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May 26, 2017

What the Walkers fiasco shows about the importance of community management, from a community manager

Damn trolls. *Eye-roll*. The #WALKERSWAVE campaign is a recent example of, sadly, not being able to trust people online. We feel for Walkers as this could’ve been a great fan engagement and growth campaign. Our condolences.walkerswave_jimmysaville

The desire for brands to grow their online communities and retain a loyal customer base is ever-growing. Social and online marketing is steering away from pure selling and conversion, and towards the idea of engaging with your audience. By building a loyal tribe, you’re more than likely going to see the benefits in the long run. A proven one might we add.

Yet for some in marketing, community management is still a mystery. Many brands struggle to justify the cost of employing someone to chat to fans, moderate their pages, or just know who their online audience. Sure, traditional marketing and paid social may offer clearer ROI and hard conversion, but what’s better than someone who knows your audience inside-out and can easily inform your marketing decisions?

A common myth with community managers is that they roam around Facebook all day, watching drama unfold, just sipping their cup of tea and waiting for someone to comment on something. The amount of times they’re asked, “so what do you do all day? Sit on Facebook?”

Community manager takes a deep breath.

The role of a community manager is much more than this.

Just to list a few things we do:

  1. There’s the insight task. A good community manager gets under the audience’s skin and provides valuable insights to inform strategy and creative decisions.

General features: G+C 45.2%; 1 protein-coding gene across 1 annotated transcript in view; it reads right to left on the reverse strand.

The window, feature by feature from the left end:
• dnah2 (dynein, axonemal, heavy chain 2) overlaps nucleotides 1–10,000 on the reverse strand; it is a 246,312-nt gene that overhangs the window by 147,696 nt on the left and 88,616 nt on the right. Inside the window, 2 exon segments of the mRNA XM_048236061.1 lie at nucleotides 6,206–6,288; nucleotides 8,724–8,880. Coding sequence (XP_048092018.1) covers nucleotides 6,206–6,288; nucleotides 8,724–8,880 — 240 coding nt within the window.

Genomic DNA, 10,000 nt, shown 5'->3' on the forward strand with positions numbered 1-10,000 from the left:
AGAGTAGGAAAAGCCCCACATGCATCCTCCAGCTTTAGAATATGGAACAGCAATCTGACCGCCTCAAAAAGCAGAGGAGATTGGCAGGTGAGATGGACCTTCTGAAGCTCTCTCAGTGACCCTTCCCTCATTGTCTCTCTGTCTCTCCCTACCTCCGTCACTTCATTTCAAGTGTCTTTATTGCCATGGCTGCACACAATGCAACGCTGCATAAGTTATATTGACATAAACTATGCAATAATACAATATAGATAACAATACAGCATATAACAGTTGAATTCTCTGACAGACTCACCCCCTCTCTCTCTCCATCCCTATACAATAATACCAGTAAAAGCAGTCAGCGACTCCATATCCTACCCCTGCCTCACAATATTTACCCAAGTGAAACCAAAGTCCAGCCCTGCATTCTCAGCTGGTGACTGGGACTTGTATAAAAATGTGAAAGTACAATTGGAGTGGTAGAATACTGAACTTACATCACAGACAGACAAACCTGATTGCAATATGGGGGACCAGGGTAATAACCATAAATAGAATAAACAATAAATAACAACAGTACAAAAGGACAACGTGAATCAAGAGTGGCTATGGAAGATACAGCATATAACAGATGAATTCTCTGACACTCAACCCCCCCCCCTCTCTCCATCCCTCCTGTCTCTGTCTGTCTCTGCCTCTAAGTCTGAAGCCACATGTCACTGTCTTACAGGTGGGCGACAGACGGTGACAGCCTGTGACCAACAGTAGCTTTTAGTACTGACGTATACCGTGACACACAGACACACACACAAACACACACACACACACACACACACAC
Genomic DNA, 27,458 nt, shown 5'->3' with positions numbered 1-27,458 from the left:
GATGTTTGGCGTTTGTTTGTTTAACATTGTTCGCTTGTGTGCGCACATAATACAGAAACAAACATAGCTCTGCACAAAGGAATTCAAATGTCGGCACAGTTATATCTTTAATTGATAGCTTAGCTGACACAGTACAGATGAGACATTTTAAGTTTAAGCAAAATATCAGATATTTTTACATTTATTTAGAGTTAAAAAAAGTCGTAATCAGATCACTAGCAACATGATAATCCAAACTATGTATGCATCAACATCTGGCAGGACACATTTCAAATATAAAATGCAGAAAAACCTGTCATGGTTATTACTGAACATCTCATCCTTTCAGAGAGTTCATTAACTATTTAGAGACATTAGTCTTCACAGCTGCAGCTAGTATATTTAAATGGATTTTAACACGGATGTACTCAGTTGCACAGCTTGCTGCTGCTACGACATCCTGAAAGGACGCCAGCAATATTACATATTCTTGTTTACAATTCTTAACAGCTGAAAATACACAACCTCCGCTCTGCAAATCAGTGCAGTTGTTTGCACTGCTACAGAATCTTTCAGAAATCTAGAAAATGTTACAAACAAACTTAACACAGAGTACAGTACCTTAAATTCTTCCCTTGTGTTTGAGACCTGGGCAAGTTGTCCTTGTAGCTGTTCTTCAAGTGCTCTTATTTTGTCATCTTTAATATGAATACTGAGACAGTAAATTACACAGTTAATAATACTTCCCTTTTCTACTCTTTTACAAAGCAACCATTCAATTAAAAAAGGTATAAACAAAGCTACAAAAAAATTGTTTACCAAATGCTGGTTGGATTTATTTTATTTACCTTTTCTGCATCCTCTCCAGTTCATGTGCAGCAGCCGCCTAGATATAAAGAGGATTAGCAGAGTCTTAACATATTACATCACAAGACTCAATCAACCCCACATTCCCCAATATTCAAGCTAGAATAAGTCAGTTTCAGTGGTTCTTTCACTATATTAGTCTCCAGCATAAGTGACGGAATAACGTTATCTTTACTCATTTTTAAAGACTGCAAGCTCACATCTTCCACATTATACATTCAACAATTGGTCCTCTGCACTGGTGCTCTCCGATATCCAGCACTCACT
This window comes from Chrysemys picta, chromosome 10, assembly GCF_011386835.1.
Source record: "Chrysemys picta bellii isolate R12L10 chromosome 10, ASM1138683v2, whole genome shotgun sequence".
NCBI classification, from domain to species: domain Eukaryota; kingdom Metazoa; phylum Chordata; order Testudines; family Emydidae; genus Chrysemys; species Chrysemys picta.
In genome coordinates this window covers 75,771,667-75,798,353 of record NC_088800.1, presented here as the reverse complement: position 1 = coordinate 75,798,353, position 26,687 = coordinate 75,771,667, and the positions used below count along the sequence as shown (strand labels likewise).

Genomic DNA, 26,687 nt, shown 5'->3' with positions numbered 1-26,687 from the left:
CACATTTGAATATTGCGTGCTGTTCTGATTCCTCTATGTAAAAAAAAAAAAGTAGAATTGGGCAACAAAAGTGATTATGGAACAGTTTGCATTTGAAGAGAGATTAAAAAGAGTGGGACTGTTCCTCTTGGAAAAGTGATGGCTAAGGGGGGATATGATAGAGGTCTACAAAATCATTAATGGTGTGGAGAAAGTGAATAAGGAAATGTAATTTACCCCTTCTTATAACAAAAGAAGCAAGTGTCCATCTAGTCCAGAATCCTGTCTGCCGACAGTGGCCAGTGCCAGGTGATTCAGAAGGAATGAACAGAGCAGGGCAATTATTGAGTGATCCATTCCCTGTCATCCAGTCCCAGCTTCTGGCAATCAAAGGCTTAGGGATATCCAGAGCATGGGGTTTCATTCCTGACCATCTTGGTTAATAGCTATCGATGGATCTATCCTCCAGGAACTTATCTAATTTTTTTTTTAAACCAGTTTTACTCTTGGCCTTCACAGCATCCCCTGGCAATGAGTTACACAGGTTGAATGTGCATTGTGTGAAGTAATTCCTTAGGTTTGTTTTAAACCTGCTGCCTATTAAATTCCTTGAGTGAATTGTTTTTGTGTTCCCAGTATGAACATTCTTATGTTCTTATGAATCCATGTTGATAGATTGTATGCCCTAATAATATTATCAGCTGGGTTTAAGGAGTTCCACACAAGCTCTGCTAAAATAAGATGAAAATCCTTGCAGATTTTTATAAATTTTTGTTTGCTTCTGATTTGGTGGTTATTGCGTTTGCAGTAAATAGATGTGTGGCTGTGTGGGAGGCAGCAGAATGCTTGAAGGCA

2. Keeping on top of trends to ensure the brand remains relevant and at the forefront of social discussions.
  3. Knowing the brand’s industry and background inside out, we inform social content strategies.
  4. Keeping an eagle-eye on competitors that are doing it well, and benchmarking against them.
  5. Measuring content success and audience behaviours to make sure efforts are working. Wasted time and money isn’t helpful for any party involved.
  6. Knowing what platforms your fans hide out in. Where in the world your fans are, how old they are, their favourite things to talk about and even the street they live on. No, just kidding.
  7. Another super important part of a community manager’s role is being the keeper of your brand and for quality control. It’s so easy in this social climate, with that little thing called freedom of speech and all, to have something spiral out of control and quick.

So, back to the Walkers thing. Any good community manager worth their salt and vinegar crisps, could have pre-warned the strategists and creatives behind the project. Seeing that the audience could be cheeky at best, brutal at worst, and to have a plan in place to put out any fires. This was nowhere in sight. The positive in this, is learning that crisis control and moderation is a force not to be reckoned with. Always having someone there to moderate activity can do more good, than harm.

On a sweeter and final note, community managers are the face of your business, essentially an extension from within. Your tone and presence online should reflect the culture, values and behaviours of your brand. It’s so important that you’re authentic, genuine and not trying to pretend to be anyone else.

May the [community management] force be with you. (And your business).

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